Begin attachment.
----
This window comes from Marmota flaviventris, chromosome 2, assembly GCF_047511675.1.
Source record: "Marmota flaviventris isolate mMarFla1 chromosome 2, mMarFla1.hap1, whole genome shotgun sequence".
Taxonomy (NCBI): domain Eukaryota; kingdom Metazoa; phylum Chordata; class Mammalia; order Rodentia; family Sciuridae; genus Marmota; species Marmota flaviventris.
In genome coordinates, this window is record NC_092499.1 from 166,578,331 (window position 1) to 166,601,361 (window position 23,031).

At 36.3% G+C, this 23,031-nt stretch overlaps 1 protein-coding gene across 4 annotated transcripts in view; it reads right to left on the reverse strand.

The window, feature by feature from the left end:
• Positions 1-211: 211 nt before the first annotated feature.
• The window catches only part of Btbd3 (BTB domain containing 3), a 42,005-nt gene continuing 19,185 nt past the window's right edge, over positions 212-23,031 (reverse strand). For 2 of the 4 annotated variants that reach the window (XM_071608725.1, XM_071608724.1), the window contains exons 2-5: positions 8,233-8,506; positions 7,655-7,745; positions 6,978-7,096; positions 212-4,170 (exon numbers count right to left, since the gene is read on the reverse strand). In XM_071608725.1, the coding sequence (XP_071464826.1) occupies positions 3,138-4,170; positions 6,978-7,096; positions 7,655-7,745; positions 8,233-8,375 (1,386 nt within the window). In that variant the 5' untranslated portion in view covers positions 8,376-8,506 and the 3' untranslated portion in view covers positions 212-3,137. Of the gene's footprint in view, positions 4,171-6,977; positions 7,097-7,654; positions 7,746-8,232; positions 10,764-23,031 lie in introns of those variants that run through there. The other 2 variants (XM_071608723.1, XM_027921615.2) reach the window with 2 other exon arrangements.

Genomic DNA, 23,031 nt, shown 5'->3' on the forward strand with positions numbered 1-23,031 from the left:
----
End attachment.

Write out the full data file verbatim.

This window comes from Marmota flaviventris, chromosome 2, assembly GCF_047511675.1.
Source record: "Marmota flaviventris isolate mMarFla1 chromosome 2, mMarFla1.hap1, whole genome shotgun sequence".
Taxonomy (NCBI): domain Eukaryota; kingdom Metazoa; phylum Chordata; class Mammalia; order Rodentia; family Sciuridae; genus Marmota; species Marmota flaviventris.
In genome coordinates, this window is record NC_092499.1 from 166,578,331 (window position 1) to 166,601,361 (window position 23,031).

At 36.3% G+C, this 23,031-nt stretch overlaps 1 protein-coding gene across 4 annotated transcripts in view; it reads right to left on the reverse strand.

The window, feature by feature from the left end:
• Positions 1-211: 211 nt before the first annotated feature.
• The window catches only part of Btbd3 (BTB domain containing 3), a 42,005-nt gene continuing 19,185 nt past the window's right edge, over positions 212-23,031 (reverse strand). For 2 of the 4 annotated variants that reach the window (XM_071608725.1, XM_071608724.1), the window contains exons 2-5: positions 8,233-8,506; positions 7,655-7,745; positions 6,978-7,096; positions 212-4,170 (exon numbers count right to left, since the gene is read on the reverse strand). In XM_071608725.1, the coding sequence (XP_071464826.1) occupies positions 3,138-4,170; positions 6,978-7,096; positions 7,655-7,745; positions 8,233-8,375 (1,386 nt within the window). In that variant the 5' untranslated portion in view covers positions 8,376-8,506 and the 3' untranslated portion in view covers positions 212-3,137. Of the gene's footprint in view, positions 4,171-6,977; positions 7,097-7,654; positions 7,746-8,232; positions 10,764-23,031 lie in introns of those variants that run through there. The other 2 variants (XM_071608723.1, XM_027921615.2) reach the window with 2 other exon arrangements.

Genomic DNA, 23,031 nt, shown 5'->3' on the forward strand with positions numbered 1-23,031 from the left: